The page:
C'est la Vie is a 1966 Charlie Morgan 34.

Her home port is Everglades City, FL. Our typical cruising area is Southwest Florida, the Florida Keys, the Southeastern Atlantic Seaboard, and the Bahamas. We are C'est la Vie's third owners and purchased her in 2005. We continue to maintain and update this classic vessel. Please post any questions or comments about C'est la Vie or our travels via the comment links below.

Sunday, May 23, 2010

testing, 1-2-3, testing

I started off the day by shopping on-line for some ear plugs to use while snorkeling. Snorkeling daily during the summer of 2008 proved problematic for my left ear which became impossible to clear by popping and constantly felt congested. Google lead me to some articles on the DAN site which lead me to Doc's Proplugs.  I will report out on the plugs effectiveness later.

Once the bugs had retreated from the rising sun, I applied a 3rd and final top coat of paint to the generator box.  The next step is to began manufacturing the lid and trim from 1/2" mahogany plywood.

Mid morning found Anne and I installing the wooden crosspiece for the new gallows. The crosspiece is in the rough cut stage and before moving forward on sanding and finishing I wished to test the shape and dimensions while sailing.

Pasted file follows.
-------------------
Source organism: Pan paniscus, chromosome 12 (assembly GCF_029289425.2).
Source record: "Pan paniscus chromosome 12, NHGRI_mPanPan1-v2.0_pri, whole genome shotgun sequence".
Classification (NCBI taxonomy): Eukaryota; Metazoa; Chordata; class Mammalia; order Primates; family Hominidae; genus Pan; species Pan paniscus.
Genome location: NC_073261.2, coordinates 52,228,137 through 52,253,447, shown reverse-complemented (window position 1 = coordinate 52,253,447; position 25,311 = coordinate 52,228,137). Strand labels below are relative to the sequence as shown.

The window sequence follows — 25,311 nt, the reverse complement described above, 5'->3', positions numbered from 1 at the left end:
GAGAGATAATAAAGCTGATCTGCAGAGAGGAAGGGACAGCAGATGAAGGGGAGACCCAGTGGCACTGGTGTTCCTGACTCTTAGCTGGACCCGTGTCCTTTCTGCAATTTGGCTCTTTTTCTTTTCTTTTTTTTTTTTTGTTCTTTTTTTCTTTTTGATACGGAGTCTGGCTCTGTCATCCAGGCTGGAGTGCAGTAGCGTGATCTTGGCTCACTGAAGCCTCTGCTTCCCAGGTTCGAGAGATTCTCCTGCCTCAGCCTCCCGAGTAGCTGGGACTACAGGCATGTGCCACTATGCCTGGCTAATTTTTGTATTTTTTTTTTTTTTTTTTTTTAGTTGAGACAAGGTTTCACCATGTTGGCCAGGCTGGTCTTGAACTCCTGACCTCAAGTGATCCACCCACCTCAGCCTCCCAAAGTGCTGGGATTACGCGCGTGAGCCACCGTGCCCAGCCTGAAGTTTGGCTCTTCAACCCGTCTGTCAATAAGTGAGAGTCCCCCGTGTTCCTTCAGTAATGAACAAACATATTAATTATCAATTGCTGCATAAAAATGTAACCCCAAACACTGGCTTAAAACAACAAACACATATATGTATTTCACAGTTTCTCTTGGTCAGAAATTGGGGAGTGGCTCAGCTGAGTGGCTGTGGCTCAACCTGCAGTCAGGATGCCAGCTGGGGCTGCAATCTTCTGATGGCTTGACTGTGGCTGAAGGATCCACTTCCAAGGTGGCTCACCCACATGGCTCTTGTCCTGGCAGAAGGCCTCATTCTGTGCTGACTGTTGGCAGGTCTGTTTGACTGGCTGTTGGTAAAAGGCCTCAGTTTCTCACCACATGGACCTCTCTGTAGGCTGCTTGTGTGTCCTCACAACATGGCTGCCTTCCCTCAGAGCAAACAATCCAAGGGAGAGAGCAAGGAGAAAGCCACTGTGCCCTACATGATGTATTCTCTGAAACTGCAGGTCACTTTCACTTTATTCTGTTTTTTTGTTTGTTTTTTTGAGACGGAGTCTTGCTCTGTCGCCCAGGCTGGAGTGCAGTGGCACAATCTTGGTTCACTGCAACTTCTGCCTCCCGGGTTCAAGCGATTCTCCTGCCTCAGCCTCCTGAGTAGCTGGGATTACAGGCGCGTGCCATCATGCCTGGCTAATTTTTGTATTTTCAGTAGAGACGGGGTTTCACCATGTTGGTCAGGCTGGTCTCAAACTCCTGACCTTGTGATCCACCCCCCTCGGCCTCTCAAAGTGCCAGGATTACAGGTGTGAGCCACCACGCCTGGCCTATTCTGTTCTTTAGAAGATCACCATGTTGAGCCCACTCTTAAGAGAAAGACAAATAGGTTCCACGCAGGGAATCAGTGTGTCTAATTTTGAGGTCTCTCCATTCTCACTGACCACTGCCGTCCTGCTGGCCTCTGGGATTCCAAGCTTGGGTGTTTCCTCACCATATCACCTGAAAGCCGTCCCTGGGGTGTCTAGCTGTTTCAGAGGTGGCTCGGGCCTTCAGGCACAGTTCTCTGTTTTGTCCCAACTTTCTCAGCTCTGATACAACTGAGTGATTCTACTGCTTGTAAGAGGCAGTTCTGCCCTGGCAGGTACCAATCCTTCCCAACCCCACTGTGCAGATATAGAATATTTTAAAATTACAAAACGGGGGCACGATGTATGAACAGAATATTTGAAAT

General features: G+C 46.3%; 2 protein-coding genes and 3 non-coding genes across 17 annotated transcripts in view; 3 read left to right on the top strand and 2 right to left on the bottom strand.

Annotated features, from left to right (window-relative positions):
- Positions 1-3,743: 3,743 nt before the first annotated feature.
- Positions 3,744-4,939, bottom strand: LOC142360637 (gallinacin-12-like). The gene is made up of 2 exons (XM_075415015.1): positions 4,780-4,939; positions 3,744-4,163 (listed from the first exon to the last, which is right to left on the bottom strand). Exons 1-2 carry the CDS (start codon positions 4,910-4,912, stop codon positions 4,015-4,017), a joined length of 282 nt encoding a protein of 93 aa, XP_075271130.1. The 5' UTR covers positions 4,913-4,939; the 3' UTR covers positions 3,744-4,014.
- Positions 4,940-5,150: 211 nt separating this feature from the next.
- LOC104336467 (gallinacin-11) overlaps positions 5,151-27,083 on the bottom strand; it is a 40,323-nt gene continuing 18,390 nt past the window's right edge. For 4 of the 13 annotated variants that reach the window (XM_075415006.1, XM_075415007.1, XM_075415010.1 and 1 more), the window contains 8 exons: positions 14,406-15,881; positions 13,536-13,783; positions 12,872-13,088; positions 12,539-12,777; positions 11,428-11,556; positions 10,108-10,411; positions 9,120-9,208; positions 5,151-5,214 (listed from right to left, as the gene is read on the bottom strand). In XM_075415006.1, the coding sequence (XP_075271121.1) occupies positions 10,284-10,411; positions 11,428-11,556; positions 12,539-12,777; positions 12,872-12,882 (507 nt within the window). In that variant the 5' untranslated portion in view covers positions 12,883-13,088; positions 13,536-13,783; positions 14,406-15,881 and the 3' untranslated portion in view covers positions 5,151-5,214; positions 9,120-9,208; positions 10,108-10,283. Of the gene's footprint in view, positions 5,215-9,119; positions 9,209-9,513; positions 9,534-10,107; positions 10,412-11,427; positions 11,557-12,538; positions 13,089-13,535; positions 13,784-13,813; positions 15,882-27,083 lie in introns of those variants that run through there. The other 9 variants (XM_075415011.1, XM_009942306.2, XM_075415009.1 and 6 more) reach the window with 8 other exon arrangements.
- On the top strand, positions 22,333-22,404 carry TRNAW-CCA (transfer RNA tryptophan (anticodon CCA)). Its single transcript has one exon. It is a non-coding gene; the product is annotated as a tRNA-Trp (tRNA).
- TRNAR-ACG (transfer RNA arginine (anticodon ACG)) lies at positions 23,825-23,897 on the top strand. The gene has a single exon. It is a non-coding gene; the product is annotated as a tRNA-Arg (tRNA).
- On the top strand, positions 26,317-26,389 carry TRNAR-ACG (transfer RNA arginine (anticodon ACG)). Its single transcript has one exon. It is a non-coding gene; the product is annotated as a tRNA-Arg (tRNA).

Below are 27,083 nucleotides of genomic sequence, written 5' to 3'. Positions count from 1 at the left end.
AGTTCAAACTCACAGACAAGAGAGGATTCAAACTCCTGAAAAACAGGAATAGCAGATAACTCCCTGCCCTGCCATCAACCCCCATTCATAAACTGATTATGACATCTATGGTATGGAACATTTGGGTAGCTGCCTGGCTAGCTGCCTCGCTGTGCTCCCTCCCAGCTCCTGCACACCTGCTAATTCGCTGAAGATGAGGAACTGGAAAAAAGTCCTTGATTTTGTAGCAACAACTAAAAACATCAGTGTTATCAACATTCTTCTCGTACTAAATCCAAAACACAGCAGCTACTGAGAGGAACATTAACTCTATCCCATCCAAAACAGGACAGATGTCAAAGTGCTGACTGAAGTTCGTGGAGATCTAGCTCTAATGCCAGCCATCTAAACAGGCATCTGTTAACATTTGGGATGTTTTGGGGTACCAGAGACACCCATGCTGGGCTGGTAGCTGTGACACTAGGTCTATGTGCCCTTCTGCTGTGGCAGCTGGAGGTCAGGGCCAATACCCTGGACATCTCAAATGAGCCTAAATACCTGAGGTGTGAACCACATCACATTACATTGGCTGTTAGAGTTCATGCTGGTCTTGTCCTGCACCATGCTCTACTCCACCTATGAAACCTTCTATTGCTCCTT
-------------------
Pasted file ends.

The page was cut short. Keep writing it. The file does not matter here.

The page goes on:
The image above was taken motoring out Indian Key Pass.  The boom is resting solidly on the gallows.  Also of note is our new tiller extension.  Anne has suggested installing a tiller extension for years and after one short day sail with the Spinlock extension and I am wondering why we waited so long.

Due to light winds on our stern we motored out to the Gulf.  The trip out to the Gulf also afforded us the opportunity to test the engine cooling system.  The previous afternoon with the Kubuta seems to have resolved our cooling troubles.

Approximately 1NM offshore of Indian Key and in 11 feet of water, yes it is the west coast of FL, we shut off the motor an let C'est la Vie drift while we scrubbed the hull and took in a lunch.  By early afternoon a fresh east wind was building.  Perfect time to test the gallows by tacking back into shore.

The gallows worked well in all points of sail, but the clearance between the boom and the gallows while sailing close hauled was a scant 1.5 inches.  Manually forcing the aft end of the boom outboard or downward  would bring it into contact with the wooden crosspiece.  I fear that in heavy seas the boom may begin to strike the gallows.  Fortunately we can trim 1 inch off the top of the crosspiece without loosing any structural integrity.  The loss of the material will result in more shallow notches for the boom's resting positions, but I'm willing to give up some depth on the notches to gain an additional inch of clearance between the gallows and the boom.

back to the woodshop...

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